# Problem: Life

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## Life

Today is the most important day of your career as an exobiologist. After many attempts, you finally managed to maintain a stable micro-wormhole for more than 20 nanoseconds between your lab and PHR 5426b, the most earth-like exoplanet discovered to this day, and were even able to repeat the experiment 10 times before the plasma of your hypergenerator collapsed. 20 nanoseconds is just enough time for enough photons to traverse the wormhole and be captured by the camera of your xPhone 5.

Using a \$49 xPhone 5 to capture the most important images of the century may seem odd, but the xxd sensor in its camera is by far the most sensitive ever manufactured, and is much better than even the \$500,000 sensors created for Hubble 5.

However, just after announcing the big discovery to the world and organising the largest press conference since the launch of the xPhone 5 itself, you realize that you have a problem: since the wormhole is really tiny, you had to take many pictures to get a whole image of each life form. Unfortunately, you were so excited about your discovery that you forgot to keep track of which picture corresponds to which part of the whole image. You absolutely need to rearrange them before the press conference starts.

### Input

You are given ten input files life.k.in (1 ≤ k ≤ 10), describing the ten scrambled pictures.

The first line of each file contains four integers, W H C R, indicating that the image is composed of a grid of C  x  R tiles (C columns and R rows), each tile being a small image of W  x  H pixels (W columns and H rows).

Following this are C  x  R groups of H lines. Each group describes a tile with H lines of W integers between 0 and 255 inclusive, giving the brightness of the pixels that compose the tile. The tiles are numbered 1 ...(C  x  R) and are given in this order. Your only problem is that this order is completely unrelated to the position of each tile in the original image.

Your task is to determine in which order the C  x  R tiles need to be arranged to form an image as similar as possible to the original image. Since you don't have the original images, you can only rely on the fact that these are images of life forms on a distant planet.

### Output

For each input file life.k.in, you must produce an output file life.k.out that contains your solution.

Each solution file should contain R lines of C distinct integers, each being the number of a tile. These numbers should be arranged in such a way that placing the corresponding tiles in this manner on an C  x  R grid creates an image that looks as much as possible like an alien form of life.

### Sample Input

```2 2 3 2
0 128
0 0
0 0
0 128
0 0
128 0
128 0
0 0
0 0
128 128
128 128
0 0
```

```5 1 2
6 4 3
```

### Input Details

The input describes 6 tiles, as illustrated below:

The original image of this very simple life form is illustrated below:

The above sample case is not representative of the test cases provided.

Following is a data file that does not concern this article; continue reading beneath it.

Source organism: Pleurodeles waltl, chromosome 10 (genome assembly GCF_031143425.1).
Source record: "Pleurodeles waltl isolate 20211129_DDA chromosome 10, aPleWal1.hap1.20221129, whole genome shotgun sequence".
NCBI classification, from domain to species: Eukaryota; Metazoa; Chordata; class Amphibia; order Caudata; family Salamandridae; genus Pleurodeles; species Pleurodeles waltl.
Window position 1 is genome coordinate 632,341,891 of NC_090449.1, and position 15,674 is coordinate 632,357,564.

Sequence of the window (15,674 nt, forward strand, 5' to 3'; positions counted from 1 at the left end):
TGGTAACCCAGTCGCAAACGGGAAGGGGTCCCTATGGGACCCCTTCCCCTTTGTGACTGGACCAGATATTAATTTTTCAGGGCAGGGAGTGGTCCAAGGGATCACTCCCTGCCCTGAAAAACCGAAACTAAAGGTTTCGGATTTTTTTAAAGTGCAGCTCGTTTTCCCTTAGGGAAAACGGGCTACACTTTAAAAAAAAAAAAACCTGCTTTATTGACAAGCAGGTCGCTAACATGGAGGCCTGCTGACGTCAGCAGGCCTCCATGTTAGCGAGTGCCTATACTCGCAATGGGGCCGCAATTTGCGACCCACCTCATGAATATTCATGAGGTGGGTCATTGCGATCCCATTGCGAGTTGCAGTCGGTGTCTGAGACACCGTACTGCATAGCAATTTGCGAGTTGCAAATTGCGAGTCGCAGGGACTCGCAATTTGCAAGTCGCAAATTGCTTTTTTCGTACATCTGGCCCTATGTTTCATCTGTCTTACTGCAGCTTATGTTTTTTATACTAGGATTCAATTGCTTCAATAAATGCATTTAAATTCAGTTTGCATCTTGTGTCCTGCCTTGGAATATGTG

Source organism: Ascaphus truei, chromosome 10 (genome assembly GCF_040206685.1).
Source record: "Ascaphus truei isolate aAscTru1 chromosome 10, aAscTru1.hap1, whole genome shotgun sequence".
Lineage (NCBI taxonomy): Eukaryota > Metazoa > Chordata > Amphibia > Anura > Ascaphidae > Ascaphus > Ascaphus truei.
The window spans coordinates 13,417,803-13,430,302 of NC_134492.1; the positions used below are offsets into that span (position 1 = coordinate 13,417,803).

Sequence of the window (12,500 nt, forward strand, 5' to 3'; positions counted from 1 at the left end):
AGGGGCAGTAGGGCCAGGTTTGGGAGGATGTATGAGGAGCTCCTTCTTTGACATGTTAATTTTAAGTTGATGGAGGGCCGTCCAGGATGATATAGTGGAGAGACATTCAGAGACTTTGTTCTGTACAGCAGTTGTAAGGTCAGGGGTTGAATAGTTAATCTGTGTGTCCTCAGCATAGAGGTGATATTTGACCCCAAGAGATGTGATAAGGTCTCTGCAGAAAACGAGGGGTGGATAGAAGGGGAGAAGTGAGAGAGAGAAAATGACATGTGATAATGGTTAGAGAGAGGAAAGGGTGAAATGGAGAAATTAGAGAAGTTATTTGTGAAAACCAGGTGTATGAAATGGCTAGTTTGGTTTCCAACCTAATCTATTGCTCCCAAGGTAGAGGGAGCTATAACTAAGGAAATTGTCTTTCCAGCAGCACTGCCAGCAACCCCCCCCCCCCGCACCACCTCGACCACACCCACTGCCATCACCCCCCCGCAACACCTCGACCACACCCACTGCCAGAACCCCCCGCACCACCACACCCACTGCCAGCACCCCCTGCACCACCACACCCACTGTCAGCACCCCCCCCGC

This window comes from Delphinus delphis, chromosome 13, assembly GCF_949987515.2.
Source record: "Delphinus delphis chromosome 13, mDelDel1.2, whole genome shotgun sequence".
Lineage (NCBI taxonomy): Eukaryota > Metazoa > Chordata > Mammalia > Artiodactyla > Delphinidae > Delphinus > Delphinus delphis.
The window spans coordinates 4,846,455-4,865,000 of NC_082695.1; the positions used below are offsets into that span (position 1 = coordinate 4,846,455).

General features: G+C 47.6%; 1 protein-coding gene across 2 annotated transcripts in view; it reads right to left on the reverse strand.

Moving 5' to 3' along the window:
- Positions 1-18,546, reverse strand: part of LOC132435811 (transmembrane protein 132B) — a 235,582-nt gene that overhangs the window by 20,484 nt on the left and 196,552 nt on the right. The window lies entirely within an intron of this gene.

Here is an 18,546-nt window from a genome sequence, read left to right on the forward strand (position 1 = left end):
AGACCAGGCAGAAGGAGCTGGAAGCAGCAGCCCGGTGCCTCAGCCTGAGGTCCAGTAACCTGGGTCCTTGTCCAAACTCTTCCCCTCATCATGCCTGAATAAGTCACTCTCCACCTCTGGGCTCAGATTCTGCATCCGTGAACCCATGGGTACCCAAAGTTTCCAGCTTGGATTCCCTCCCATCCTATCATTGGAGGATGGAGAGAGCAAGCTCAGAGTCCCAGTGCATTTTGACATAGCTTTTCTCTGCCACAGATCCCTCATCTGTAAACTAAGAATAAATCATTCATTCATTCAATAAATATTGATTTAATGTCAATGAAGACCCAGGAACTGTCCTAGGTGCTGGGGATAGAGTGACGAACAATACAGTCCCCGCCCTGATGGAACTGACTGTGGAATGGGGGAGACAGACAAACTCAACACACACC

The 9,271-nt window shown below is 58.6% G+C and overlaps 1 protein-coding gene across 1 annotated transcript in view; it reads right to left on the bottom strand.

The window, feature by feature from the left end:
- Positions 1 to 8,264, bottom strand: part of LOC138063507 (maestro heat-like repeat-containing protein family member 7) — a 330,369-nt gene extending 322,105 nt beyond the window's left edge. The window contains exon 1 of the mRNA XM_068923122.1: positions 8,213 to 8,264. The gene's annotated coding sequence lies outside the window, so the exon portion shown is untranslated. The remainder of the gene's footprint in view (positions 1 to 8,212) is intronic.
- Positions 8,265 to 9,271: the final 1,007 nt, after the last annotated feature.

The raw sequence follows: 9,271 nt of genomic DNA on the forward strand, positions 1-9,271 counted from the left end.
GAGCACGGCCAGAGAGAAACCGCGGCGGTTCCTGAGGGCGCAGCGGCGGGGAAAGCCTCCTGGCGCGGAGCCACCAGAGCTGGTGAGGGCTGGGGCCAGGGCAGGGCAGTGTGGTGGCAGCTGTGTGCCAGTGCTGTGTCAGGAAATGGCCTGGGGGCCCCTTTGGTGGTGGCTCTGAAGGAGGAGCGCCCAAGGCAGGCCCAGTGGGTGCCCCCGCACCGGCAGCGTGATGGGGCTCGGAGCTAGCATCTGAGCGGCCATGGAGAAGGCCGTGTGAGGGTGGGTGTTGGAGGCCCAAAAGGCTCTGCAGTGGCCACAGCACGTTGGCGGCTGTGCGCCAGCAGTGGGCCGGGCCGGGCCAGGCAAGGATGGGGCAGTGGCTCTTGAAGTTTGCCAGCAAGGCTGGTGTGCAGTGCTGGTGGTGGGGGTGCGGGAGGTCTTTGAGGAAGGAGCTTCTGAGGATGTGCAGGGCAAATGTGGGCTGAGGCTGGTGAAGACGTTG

### Output Details

The output describes an ordering of the tiles that corresponds to the following recomposed image:

### Scoring

Your score for each input scenario will be determined as follows:

• If your solution doesn't contain exactly R lines of C integers, all distinct and between 1 and R  x  C, it will obtain a score of 0%.
• Otherwise, let A be the total number of adjacent pairs (sharing one side) of tiles in the image (A=C  x  R  x  2-C-R), and let B be the number of adjacent pairs of tiles in your output that are adjacent in the same way (same sides) as in the original image. Your solution will be scored 100  x  B / A and rounded down (expressing a percentage of points).

For example, in the sample case above, a perfect output file would be:

```2 5 3
1 6 4
```

As this corresponds exactly to the original image, all 7 pairs of adjacent tiles are correct, so this output would have given a score of 100% (100  x  7 / 7).

In the sample output, however, only the pairs (5,6) and (6,4) are adjacent in the same way as in the original image. This output would thus be awarded a score of 28% (100  x  2 / 7 = 28).

### Experimentation

Use the trial runs feature on the submission site in order to experiment with the input data. There you may submit a possible mapping, and view the resulting image.

### Submitting for an Output Only Task

To submit your output files, you must do the following:

• Create a zip file containing all of your output files. You may include as many or as few output files as you like (i.e., you do not need a solution for every input scenario). On a GNU/Linux system you can use a command like the following:

zip mysolutions.zip life.*.out

On Windows systems you can create a zip file by selecting File -> New -> Compressed (zipped) Folder from within Windows Explorer, and then you can copy your output files into this new zip file.

• Submit this zip file to the FARIO website, in the same way that you would submit an ordinary solution.

The website will look inside the zip file and ensure that the output files are named correctly, although it will not check the formatting or layout of these files.

If you resubmit a different zip file, the old zip file will be deleted. For instance, suppose you submit a zip file with solutions to the first nine scenarios, and later on you find a solution to the tenth. Your new submission must contain all ten output files, since when you submit your new solutions the old ones will be thrown away.

`Page generated:  3 June 2023,  3:44pm AEST`